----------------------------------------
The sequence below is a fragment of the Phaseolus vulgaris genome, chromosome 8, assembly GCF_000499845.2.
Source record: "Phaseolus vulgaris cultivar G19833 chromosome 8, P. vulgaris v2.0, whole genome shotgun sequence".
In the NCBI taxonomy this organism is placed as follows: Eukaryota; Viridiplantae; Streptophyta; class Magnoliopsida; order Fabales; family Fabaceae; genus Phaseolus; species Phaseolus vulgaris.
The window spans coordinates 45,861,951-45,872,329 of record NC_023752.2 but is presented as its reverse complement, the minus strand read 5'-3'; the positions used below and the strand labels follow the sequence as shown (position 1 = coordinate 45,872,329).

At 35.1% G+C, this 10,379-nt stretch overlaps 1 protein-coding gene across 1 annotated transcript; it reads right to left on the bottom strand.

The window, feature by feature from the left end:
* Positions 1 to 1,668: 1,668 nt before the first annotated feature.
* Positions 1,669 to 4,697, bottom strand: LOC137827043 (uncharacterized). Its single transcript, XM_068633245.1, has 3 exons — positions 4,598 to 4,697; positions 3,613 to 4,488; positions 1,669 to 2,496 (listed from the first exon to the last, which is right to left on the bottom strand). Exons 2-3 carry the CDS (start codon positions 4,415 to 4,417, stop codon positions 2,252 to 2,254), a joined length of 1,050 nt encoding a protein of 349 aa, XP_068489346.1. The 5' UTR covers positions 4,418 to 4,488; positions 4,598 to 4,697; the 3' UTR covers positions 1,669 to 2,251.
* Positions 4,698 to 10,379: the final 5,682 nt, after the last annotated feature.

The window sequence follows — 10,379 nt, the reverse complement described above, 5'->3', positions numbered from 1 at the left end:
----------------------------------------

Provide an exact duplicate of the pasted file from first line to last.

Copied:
The sequence below is a fragment of the Phaseolus vulgaris genome, chromosome 8, assembly GCF_000499845.2.
Source record: "Phaseolus vulgaris cultivar G19833 chromosome 8, P. vulgaris v2.0, whole genome shotgun sequence".
In the NCBI taxonomy this organism is placed as follows: Eukaryota; Viridiplantae; Streptophyta; class Magnoliopsida; order Fabales; family Fabaceae; genus Phaseolus; species Phaseolus vulgaris.
The window spans coordinates 45,861,951-45,872,329 of record NC_023752.2 but is presented as its reverse complement, the minus strand read 5'-3'; the positions used below and the strand labels follow the sequence as shown (position 1 = coordinate 45,872,329).

At 35.1% G+C, this 10,379-nt stretch overlaps 1 protein-coding gene across 1 annotated transcript; it reads right to left on the bottom strand.

The window, feature by feature from the left end:
* Positions 1 to 1,668: 1,668 nt before the first annotated feature.
* Positions 1,669 to 4,697, bottom strand: LOC137827043 (uncharacterized). Its single transcript, XM_068633245.1, has 3 exons — positions 4,598 to 4,697; positions 3,613 to 4,488; positions 1,669 to 2,496 (listed from the first exon to the last, which is right to left on the bottom strand). Exons 2-3 carry the CDS (start codon positions 4,415 to 4,417, stop codon positions 2,252 to 2,254), a joined length of 1,050 nt encoding a protein of 349 aa, XP_068489346.1. The 5' UTR covers positions 4,418 to 4,488; positions 4,598 to 4,697; the 3' UTR covers positions 1,669 to 2,251.
* Positions 4,698 to 10,379: the final 5,682 nt, after the last annotated feature.

The window sequence follows — 10,379 nt, the reverse complement described above, 5'->3', positions numbered from 1 at the left end: